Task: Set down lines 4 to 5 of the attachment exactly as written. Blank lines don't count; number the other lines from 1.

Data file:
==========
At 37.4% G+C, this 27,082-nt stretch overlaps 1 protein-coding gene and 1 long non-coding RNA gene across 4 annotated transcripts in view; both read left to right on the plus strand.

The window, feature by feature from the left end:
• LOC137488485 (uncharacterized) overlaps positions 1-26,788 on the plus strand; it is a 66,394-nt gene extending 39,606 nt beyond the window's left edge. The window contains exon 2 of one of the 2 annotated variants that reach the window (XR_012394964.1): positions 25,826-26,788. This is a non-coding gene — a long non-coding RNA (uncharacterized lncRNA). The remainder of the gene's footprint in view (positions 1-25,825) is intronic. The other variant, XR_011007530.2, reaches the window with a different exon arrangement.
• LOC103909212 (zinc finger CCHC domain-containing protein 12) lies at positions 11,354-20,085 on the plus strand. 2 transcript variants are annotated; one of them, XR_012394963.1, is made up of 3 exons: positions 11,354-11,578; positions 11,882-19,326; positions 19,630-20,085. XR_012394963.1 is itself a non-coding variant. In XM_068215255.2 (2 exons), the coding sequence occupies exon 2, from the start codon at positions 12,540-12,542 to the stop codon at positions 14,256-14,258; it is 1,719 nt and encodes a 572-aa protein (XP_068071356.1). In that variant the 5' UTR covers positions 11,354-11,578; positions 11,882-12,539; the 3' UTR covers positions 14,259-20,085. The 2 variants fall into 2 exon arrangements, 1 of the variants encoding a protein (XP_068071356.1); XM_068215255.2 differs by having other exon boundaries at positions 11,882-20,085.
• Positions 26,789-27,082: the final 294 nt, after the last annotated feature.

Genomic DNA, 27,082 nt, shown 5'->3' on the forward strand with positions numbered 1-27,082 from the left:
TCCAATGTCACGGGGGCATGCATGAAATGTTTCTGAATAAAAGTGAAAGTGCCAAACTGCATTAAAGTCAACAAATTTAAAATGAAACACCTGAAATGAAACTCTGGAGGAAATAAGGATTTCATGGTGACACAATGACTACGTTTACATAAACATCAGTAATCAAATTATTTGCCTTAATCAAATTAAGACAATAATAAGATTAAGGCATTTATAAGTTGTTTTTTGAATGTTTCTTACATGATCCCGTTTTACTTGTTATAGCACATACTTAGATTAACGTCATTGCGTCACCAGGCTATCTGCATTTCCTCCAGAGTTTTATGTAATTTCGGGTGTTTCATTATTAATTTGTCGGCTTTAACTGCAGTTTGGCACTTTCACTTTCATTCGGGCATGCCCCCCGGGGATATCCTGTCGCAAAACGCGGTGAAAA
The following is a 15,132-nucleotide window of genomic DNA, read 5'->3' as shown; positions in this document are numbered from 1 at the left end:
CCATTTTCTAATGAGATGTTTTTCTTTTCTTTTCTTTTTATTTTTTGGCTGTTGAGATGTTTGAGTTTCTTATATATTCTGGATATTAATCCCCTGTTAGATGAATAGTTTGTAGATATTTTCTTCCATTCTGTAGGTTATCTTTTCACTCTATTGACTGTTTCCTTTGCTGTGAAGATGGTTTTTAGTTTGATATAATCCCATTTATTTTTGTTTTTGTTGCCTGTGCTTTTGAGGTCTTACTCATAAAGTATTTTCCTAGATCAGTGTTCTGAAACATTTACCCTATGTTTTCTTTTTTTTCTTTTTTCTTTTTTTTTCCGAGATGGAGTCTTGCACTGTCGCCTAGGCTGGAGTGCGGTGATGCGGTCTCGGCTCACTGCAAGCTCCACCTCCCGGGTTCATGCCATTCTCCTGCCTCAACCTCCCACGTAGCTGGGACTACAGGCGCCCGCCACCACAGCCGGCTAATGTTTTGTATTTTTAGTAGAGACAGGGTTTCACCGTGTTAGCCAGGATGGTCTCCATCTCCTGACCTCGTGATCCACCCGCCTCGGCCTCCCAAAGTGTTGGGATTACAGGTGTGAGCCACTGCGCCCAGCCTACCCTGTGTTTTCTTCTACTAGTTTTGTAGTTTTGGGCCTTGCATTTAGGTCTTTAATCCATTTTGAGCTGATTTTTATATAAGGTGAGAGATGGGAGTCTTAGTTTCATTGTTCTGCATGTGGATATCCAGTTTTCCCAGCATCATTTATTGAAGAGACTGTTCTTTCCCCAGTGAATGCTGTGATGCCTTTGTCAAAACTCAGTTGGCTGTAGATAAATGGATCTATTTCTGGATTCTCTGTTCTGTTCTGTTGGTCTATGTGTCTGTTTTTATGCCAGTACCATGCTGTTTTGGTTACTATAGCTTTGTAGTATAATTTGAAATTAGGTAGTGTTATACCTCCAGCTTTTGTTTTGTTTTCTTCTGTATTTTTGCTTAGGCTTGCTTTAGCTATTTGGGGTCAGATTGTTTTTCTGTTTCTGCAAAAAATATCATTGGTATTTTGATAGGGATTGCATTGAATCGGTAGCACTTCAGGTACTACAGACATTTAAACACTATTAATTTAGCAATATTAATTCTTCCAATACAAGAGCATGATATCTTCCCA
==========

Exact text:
• LOC103909212 (zinc finger CCHC domain-containing protein 12) lies at positions 11,354-20,085 on the plus strand. 2 transcript variants are annotated; one of them, XR_012394963.1, is made up of 3 exons: positions 11,354-11,578; positions 11,882-19,326; positions 19,630-20,085. XR_012394963.1 is itself a non-coding variant. In XM_068215255.2 (2 exons), the coding sequence occupies exon 2, from the start codon at positions 12,540-12,542 to the stop codon at positions 14,256-14,258; it is 1,719 nt and encodes a 572-aa protein (XP_068071356.1). In that variant the 5' UTR covers positions 11,354-11,578; positions 11,882-12,539; the 3' UTR covers positions 14,259-20,085. The 2 variants fall into 2 exon arrangements, 1 of the variants encoding a protein (XP_068071356.1); XM_068215255.2 differs by having other exon boundaries at positions 11,882-20,085.
• Positions 26,789-27,082: the final 294 nt, after the last annotated feature.